The EU has helped regarding ‘Roaming Charges’ BUT at the end of the day a few quid saved making phone calls is NO substitute for a proper democracy.

  15. Catalin Vasile

    Of course! It is not right for a company that owns branches in many E.U. countries to bill roaming charges!

  16. Florin Holban

    halle effing lujah…. ‘union’ ring any bell? point one for christiane vermoortel. now cutting and eliminating some revenues will somehow be compensated in other ways, unless the carriers accept of the goodness of their heart to make less money :)

  17. Pedro Redondeiro

    That is not even a question its a reality, by december 2015 the romaning charges are gone for good! ;)

  18. Stefania Portici

    si , si, siamo contenti. Pero’ abbiamo fame e di parlare al telefono…viene dopo aver mangiato. Quando potremmo riavere il tenore di vita cio’ che la UE ci ha tolto ? Anche prima di entrare nella UE , con le tasche piene , potevamo telefonare facendo un prefisso….ora , costa meno ma quel meno lo usiamo per i beni primari. Chi ne usufruisce !? I pochi ricchi ? I pochi fortunati o sfortunati perche’ sono costretti ad emigrare !? Gira al contrario di come dovrebbe girare

  19. Kevin

    Its up to the companies . Free market means they can charge what they like , We as consumers are free to go elsewhere for our phones . In Europe this maybe works better than the UK as I understand phones sold in Europe come unlocked where as in the UK you buy into a provider .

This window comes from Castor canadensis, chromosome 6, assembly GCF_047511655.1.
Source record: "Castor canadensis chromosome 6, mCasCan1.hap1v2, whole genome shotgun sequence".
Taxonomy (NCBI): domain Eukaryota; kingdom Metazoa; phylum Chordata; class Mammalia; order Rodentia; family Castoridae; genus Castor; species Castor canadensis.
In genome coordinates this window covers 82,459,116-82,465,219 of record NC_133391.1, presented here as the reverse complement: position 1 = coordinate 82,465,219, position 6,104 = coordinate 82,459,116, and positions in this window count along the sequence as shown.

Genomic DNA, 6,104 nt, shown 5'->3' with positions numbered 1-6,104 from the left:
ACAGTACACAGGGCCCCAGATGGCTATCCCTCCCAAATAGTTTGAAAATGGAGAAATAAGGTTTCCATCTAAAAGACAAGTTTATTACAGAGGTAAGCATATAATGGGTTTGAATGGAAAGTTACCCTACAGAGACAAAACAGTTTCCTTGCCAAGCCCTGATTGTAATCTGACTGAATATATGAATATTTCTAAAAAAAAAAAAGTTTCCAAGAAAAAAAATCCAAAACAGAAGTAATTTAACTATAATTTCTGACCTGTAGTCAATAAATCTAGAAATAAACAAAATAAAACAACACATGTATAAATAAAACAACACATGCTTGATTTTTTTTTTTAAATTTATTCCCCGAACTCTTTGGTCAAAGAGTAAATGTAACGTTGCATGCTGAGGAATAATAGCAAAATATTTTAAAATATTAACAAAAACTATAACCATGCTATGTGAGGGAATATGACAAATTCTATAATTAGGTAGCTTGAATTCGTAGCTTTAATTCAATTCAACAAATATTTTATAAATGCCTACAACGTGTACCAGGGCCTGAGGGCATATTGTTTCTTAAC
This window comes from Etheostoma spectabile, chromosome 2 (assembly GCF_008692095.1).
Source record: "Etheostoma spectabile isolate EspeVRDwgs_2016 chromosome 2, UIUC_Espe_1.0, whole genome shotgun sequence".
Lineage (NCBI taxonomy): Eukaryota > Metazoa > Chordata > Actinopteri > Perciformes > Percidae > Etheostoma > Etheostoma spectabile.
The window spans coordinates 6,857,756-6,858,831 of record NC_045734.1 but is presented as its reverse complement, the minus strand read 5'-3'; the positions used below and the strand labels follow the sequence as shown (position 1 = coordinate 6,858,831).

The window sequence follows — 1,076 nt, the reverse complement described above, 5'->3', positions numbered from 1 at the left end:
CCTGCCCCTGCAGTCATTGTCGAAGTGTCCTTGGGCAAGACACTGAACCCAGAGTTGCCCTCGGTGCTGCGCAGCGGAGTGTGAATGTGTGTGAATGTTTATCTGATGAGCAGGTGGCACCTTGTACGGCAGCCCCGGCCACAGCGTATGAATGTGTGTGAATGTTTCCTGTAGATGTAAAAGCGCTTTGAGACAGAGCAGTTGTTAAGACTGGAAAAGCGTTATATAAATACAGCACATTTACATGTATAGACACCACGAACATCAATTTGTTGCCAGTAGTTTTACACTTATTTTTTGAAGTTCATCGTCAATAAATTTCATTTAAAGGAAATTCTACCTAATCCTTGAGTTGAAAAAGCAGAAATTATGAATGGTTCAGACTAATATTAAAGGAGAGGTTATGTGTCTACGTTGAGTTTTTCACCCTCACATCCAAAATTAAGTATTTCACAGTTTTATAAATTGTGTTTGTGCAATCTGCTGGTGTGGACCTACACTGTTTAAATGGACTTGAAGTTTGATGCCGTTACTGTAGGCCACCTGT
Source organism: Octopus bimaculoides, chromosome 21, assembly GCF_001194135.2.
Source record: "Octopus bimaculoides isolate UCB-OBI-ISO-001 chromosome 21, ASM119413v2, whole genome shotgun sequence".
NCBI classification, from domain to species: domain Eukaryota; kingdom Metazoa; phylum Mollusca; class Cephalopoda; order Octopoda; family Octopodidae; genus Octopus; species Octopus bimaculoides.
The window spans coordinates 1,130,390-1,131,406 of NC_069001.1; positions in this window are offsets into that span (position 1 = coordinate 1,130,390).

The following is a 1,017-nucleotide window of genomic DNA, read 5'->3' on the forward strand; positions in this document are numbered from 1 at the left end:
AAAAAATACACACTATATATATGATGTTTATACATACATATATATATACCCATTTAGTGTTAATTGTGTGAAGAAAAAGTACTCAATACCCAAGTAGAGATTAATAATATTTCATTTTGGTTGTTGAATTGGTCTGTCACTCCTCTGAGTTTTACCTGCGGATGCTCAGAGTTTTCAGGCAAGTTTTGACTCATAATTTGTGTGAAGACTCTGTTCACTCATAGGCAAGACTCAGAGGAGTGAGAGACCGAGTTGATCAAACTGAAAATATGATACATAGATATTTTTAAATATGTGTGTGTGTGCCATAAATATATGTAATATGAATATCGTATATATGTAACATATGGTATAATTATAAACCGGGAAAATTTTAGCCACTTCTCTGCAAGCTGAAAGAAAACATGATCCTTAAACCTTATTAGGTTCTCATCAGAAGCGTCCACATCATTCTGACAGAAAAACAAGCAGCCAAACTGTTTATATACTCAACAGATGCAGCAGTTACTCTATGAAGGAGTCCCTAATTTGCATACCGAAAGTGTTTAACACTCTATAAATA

20. Al

    There should be absolutely no roaming charges within the union. Outside of the EU but still in Europe, i.e Switzerland, Norway etc then ok. Charging people within the union strongly apposes the ethos and propagates animosity.

  21. Marcel

    This scandalous ‘debate’ opens up with the patently false claim that the undemocratic EU and its predecessors brought us peace.

    NATO and the US/Soviet Mutually Assured Destruction did that! As soon as that disappeared, EEC diplomatic intervention in Yugoslavia brought two civil wars.

    Again, its a thing here that the anti-democracy (= pro-EU) crowd wants all the benefits but none of the drawbacks. Total integration would mean significant reductions in income, welfare and pensions throughout western Europe. It is baffling to me that so many are yet to understand that you cannot aggregate wealth at the highest level.

    So where will the telephone companies make money now? By hiking national charges of course.

    Another one of those ‘unintended consequences’ I am quite sure.

    Who elected the undemocratic Eurosoviet Politburo and Kommissar Kroes anyway? How come some unelected kommissar has the right to overrule democratic national policies?

  22. williamphillips1@mail.com

    Yes we should its stupid as we are a country now, how can you charge some one more money because they have gone to a different location in the same place (Derp!).

  23. les templar

    Roaming charges should be banned and I hope its correct that they are going to be abolished